The proposed settlement, moreover, will end the PUC’s investigation of how Edison bungled a San Onofre project so badly that it turned the facility into a wasteland. The deal has been rationalized by the consumer group Turn and the Office of Ratepayer Advocates, which helped negotiate it, as a way to get customers off the hook for the disaster.
Much of the discontent about the PUC is directed at Peevey, a temperamental former senior Edison executive who is married to State Sen. Carol J. Liu. “The number-one thing the PUC needs is new leadership,” says Mark Toney, executive director of Turn. “Gov. Brown needs to appoint a new president with not only a commitment to the public interest but also the experience of leading large bureaucracies.”
As PUC president, Peevey exercises what some call dictatorial powers, with the authority to hire senior staff and apportion the regulatory caseload among the other four commissioners as he sees fit. (His self-appointment over the San Bruno case created so much backlash that he handed over some of the oversight to Commissioner Mike Florio, who is viewed as more consumer-friendly.) This imbalance is an artifact of earlier times, when Sacramento thought having a single powerful president would overcome the PUC’s habitual timidity.
“The governors wanted a benevolent dictator in charge,” says Sen. Jerry Hill, D-San Mateo, a vociferous Peevey critic. “That structure can work, but I believe we should have more dispersed authority so all five members can be more engaged.”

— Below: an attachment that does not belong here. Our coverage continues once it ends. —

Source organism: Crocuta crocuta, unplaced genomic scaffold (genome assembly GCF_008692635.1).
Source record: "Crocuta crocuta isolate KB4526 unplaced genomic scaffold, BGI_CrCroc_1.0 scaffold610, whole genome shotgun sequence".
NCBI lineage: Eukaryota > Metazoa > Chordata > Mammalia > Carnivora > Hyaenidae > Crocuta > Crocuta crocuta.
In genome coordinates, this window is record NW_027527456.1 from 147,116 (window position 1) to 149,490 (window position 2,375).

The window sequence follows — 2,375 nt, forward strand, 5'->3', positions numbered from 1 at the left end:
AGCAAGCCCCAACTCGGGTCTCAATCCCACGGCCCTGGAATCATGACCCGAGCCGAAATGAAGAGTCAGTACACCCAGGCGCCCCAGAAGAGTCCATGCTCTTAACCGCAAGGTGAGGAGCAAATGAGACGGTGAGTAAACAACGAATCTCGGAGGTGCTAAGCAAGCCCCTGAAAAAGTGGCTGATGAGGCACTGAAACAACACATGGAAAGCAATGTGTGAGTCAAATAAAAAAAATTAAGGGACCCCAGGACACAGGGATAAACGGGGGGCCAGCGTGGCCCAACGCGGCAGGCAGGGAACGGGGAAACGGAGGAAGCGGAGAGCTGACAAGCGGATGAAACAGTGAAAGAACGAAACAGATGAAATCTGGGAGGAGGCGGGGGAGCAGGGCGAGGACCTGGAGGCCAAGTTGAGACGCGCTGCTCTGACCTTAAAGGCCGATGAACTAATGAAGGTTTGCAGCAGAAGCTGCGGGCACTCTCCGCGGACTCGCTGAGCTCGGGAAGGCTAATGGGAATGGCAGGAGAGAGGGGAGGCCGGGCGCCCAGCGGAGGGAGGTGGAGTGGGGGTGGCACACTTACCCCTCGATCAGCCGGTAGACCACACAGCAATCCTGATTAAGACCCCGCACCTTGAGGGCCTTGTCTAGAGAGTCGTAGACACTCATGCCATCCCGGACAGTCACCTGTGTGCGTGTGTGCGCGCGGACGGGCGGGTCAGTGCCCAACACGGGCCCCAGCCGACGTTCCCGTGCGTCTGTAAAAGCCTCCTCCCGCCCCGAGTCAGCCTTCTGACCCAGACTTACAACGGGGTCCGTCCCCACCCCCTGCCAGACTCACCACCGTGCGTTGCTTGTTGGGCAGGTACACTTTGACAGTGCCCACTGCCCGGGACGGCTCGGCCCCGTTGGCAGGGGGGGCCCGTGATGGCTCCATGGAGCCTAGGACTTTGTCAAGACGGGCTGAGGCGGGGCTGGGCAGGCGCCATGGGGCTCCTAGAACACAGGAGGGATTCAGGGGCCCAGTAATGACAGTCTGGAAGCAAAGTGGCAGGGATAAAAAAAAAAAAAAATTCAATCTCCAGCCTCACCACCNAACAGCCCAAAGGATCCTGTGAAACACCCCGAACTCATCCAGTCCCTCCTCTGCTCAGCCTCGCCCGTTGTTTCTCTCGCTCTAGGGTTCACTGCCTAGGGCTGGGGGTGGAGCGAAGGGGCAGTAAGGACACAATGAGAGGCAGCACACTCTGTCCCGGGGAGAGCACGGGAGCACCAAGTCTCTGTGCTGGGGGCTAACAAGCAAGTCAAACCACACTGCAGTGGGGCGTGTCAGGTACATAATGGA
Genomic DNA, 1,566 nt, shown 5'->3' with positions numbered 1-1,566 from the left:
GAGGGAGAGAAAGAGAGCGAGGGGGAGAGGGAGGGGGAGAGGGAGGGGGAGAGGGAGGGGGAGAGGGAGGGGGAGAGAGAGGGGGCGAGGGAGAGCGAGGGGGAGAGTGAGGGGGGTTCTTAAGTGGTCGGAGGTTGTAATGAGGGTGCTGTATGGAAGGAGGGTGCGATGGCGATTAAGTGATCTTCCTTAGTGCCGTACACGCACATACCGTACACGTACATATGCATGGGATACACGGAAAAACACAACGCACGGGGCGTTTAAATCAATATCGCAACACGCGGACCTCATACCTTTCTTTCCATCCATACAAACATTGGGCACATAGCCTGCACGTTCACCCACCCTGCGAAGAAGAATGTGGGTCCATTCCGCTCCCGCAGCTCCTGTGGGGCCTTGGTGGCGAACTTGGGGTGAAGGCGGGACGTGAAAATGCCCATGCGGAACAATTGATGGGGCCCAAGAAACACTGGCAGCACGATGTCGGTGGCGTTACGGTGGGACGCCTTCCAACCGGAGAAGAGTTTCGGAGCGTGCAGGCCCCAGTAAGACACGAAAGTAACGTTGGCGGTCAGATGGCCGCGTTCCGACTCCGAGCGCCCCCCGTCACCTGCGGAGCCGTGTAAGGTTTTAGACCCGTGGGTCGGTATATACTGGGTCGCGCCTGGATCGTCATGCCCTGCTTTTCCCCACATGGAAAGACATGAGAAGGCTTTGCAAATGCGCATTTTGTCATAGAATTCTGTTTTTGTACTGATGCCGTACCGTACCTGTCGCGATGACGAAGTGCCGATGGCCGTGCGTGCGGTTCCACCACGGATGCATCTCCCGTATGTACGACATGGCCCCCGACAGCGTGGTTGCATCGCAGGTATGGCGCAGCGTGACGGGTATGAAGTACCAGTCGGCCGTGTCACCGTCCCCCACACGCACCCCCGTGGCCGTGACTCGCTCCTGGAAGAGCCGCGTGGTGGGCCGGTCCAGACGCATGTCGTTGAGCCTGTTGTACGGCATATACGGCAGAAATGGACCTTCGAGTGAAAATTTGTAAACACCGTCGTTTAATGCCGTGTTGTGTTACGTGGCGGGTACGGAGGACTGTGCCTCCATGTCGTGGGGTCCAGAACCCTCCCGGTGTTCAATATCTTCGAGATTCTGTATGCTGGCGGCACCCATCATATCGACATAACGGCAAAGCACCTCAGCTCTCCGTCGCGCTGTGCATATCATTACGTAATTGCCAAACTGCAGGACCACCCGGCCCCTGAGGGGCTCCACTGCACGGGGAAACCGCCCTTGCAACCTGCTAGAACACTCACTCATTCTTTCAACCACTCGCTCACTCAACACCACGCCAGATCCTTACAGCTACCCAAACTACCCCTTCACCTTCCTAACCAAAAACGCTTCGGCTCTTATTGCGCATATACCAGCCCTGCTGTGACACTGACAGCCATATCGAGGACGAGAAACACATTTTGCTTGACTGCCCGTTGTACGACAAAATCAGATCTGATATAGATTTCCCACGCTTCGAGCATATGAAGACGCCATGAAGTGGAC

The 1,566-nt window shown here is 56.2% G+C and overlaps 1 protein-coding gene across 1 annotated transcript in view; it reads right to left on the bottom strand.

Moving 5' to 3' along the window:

Peevey dismisses the personal criticism as part of the territory. His predecessor Loretta Lynch, he observes, was ousted by Gov. Gray Davis in 2002, over their disagreements on how to manage the electricity crisis. (She stayed on as a commissioner through 2004.)
He says that he has no real authority over the San Bruno proceeding; a proposed ruling on penalties is expected from an administrative law judge within several weeks. But Peevey and the commission will have plenty of say, since they’ll be voting on the proposal.
He acknowledges that the PUC still has “an awfully big agenda.”
“I wouldn’t want to see any diminishment. There has to be an economic regulator” over the monopoly services that remain within its jurisdiction. He acknowledges the flaws in its oversight and contends the agency has upgraded its safety staff in response to San Bruno. “It’s clear,” he says, “that our culture was not very creative.”
Michael Hiltzik’s column appears Sundays and Wednesdays. Read his blog, the Economy Hub, at latimes.com/business/hiltzik, reach him at email@example.com, check out facebook.com/hiltzik and follow @hiltzikm on Twitter.